10 September 2019
When you took a seat in your first class at UCCS, what did you expect your professor to be like? You may have read threads on Twitter telling stories of the chill, hungover type who comes to class in pajamas, or the one who replies to student emails with memes. However, your expectations of your professors’ behavior and ability to teach are likely more informed by your unconscious personal biases about gender, race and age than by your social media feed.
As students, we must be willing to examine the biases we hold and ask ourselves why we hold certain views about our professors before we know them. Our stereotypical assumptions of professors can not only damage their careers, but also can hinder our own learning opportunities.
Often, it is easy enough to rationalize these biases. For example, many female students may feel most comfortable with male professors because they might be more likely to butt heads with professors of the same sex. Basic conflict avoidance, right? No girl wants to risk a so-called cat fight with her professor every day of the semester.
Though this idea appears innocent at first glance, it speaks to a certain level of internalized misogyny.
Female professors are consistently rated lower than their male counterparts by both male and female students, regardless of students’ actual demonstrated learning.
In a study led by Assistant Professor at the Erasmus School of Economics Anne Boring, researchers found no correlation between high performance on a standardized final exam and high evaluation of an instructor. Anya Kamenetz, reporting for NPR, calls these evaluations better reflections of gender bias than of what is supposed to be measured: teaching quality.
There is an image of a professor planted in students’ minds by history, the professional world and every college drama movie made ever: the wise, old white man at the front of the class. We readily accept this image as an authority figure because it remains so common, despite the growing diversification of university faculty.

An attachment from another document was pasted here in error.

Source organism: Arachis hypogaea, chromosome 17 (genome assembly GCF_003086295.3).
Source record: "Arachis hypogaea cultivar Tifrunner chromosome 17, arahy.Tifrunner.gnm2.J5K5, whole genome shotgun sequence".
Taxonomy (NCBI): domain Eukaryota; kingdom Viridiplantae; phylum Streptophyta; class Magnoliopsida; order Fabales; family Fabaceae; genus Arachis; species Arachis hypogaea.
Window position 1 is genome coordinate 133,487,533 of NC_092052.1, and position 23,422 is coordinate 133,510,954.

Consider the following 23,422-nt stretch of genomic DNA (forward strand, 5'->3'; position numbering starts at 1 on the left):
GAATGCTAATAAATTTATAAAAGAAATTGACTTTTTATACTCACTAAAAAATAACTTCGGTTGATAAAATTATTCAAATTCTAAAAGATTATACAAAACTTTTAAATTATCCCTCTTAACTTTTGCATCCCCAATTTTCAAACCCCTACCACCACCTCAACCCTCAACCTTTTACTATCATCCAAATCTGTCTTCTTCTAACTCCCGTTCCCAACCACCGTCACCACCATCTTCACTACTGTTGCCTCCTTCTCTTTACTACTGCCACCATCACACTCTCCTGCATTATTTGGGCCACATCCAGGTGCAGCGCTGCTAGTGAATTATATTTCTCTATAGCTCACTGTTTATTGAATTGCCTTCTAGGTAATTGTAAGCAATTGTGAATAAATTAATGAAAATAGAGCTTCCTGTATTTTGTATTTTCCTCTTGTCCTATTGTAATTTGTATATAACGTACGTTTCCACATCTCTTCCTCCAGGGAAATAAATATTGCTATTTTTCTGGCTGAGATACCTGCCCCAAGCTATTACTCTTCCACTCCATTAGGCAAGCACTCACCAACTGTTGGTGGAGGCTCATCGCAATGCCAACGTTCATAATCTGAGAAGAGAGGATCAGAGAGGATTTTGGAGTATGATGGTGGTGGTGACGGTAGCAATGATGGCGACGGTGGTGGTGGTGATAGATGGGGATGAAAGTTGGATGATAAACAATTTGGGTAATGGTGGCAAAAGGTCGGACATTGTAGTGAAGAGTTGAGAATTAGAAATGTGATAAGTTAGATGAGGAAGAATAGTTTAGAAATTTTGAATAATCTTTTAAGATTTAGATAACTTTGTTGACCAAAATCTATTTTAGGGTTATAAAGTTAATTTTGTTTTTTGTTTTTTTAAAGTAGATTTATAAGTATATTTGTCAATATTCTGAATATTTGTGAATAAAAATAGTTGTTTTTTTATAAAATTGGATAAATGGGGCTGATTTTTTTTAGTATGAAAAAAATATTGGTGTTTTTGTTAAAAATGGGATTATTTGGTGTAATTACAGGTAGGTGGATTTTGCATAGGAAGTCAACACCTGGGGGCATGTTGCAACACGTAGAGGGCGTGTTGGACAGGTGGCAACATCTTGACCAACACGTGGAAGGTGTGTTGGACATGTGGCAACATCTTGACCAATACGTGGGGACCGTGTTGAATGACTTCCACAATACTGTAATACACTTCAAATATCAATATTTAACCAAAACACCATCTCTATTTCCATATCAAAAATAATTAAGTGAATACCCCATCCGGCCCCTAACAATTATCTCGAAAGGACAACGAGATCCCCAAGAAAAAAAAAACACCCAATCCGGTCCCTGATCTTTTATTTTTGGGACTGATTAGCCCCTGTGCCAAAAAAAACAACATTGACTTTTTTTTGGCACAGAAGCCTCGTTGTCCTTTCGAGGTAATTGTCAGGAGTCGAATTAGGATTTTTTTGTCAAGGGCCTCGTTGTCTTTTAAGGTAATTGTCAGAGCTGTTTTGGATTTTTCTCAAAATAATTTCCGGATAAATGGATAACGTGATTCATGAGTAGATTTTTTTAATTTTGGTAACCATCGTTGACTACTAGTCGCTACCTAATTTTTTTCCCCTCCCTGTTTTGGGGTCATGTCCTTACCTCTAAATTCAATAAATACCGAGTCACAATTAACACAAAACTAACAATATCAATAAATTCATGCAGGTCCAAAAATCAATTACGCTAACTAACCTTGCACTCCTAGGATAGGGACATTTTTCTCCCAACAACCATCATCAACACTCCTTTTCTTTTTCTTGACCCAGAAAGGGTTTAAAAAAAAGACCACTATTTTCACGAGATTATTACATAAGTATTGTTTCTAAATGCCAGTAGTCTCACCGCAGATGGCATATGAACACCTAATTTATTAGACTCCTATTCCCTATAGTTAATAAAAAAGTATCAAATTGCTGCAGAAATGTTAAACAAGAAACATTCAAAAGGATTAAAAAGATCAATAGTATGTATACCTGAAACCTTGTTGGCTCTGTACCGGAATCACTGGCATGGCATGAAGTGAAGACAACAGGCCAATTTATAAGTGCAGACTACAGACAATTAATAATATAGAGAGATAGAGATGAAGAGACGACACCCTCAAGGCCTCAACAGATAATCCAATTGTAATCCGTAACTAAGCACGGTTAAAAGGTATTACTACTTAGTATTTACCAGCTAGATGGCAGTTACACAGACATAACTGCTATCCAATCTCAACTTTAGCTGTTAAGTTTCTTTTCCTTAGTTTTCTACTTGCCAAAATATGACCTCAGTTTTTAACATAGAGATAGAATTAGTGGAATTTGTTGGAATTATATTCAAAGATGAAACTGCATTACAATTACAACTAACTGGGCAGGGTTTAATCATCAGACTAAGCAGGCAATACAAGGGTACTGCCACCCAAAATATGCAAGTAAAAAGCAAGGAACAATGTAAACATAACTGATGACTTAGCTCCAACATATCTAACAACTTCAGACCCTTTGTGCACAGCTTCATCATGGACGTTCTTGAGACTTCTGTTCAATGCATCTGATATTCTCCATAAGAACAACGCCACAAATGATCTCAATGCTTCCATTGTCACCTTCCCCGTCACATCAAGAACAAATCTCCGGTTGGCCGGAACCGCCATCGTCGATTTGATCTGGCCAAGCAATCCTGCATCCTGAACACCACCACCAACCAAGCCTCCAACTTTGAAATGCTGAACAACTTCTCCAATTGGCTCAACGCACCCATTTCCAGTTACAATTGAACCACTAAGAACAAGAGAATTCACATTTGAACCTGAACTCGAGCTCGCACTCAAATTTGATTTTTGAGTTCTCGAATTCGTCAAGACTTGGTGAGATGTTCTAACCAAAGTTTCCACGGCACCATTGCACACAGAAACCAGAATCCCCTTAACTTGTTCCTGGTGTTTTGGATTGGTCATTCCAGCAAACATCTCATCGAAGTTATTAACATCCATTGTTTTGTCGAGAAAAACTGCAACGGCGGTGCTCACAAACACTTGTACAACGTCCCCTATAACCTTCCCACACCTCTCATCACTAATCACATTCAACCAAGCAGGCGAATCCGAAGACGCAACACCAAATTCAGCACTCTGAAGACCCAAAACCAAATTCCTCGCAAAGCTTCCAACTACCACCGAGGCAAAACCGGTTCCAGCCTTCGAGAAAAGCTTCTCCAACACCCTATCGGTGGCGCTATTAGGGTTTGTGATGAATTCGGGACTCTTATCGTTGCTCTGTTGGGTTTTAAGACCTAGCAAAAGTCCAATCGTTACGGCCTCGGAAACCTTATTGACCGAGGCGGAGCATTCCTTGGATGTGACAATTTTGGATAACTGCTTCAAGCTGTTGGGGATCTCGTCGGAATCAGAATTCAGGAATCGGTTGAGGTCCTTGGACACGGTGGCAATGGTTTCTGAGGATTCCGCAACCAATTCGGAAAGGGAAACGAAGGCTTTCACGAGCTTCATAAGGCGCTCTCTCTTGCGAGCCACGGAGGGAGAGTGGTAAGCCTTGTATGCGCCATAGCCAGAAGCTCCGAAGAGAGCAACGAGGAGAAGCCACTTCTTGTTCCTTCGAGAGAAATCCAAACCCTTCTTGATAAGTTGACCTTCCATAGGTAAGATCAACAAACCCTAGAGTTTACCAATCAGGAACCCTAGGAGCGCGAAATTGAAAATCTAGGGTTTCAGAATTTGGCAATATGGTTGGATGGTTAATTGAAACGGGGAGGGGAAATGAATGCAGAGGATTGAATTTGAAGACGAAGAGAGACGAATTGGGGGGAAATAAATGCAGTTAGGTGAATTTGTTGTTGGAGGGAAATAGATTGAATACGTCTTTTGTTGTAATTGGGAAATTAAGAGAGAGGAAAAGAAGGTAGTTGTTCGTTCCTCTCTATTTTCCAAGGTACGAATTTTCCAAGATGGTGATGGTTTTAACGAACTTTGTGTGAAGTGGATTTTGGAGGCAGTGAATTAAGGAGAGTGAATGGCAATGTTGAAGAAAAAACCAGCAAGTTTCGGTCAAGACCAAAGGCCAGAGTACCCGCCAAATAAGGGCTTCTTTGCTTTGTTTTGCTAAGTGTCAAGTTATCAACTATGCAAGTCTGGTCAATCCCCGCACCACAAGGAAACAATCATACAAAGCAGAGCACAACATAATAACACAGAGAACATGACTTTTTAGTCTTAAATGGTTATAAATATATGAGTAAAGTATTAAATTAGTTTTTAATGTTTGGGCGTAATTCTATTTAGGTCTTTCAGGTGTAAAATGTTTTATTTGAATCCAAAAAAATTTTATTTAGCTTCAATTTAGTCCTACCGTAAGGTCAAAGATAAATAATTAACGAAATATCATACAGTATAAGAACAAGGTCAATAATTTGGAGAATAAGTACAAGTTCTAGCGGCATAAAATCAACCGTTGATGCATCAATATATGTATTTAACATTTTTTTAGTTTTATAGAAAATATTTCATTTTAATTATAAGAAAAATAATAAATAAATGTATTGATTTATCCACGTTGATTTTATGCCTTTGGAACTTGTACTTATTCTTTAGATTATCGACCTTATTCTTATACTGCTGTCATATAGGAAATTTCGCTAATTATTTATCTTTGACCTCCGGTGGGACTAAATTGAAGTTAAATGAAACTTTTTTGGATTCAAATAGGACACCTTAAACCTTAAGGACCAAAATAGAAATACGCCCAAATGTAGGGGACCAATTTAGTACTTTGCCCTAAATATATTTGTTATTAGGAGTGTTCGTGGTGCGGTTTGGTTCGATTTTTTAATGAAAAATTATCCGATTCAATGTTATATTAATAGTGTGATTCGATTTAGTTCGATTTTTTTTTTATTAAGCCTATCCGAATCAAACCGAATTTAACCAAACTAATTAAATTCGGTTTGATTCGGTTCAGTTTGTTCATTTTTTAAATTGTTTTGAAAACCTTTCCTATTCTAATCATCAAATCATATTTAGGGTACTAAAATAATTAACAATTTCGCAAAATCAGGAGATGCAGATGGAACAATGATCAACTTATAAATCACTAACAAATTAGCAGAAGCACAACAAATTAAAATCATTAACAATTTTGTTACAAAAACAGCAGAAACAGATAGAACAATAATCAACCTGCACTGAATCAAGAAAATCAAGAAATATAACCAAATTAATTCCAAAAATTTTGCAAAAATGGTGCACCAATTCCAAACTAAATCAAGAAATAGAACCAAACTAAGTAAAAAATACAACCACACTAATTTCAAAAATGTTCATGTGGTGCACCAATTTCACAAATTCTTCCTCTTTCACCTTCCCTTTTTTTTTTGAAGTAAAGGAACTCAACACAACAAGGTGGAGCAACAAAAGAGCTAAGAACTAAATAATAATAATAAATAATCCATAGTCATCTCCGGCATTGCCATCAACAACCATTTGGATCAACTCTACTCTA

Nothing is inherently wrong with white male professors either, so long as they fulfill their role in helping students learn.
During GPS start-up days, my professors put us through a guessing exercise. They showed groups of graduate students with the instructor of the class somewhere in the photo, and we had to assume who the professor was. It turns out there is not any physical identifying feature that will tell you if someone has a Ph.D. or not – it isn’t the forehead wrinkles, or the glasses, or the hair or the color of their skin.
The only way to judge any professor’s intelligence and ability is to experience their teaching firsthand.
Rather than dropping a class after the first day because you think you just cannot learn from or relate to a professor who does not match your preconceived notions of what an esteemed, scholarly figure should look like, consider the valuable perspective you will gain in your chosen field from taking his or her course.
You will find that you learn the greatest variety of information when you learn from a greater variety of people.